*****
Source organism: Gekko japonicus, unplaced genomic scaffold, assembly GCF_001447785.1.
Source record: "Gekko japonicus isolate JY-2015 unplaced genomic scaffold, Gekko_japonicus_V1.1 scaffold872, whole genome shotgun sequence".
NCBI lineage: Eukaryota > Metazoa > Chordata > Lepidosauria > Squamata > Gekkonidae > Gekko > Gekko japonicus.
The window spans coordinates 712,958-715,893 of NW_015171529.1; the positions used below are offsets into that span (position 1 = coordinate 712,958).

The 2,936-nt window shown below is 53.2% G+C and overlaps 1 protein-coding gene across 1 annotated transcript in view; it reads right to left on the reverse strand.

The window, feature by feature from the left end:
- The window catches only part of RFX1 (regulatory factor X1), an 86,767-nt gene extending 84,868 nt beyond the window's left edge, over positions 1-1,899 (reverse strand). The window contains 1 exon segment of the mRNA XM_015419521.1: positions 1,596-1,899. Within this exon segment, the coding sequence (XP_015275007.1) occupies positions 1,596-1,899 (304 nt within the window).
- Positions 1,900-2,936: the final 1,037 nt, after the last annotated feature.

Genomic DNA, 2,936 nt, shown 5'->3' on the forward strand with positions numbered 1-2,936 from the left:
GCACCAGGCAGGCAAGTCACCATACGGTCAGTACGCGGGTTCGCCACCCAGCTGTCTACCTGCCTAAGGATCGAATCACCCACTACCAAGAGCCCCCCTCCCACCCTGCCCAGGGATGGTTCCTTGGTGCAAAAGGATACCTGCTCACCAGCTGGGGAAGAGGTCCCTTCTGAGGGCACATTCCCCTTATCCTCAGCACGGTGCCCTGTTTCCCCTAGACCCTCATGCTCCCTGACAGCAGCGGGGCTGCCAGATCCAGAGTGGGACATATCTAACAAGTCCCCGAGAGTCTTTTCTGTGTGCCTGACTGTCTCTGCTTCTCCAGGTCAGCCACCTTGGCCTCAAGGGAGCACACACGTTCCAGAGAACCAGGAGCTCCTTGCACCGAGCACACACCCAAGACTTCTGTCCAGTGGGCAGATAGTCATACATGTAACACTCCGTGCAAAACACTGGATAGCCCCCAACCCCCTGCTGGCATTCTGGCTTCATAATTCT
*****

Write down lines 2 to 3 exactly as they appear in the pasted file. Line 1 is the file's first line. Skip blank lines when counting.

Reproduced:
Source record: "Gekko japonicus isolate JY-2015 unplaced genomic scaffold, Gekko_japonicus_V1.1 scaffold872, whole genome shotgun sequence".
NCBI lineage: Eukaryota > Metazoa > Chordata > Lepidosauria > Squamata > Gekkonidae > Gekko > Gekko japonicus.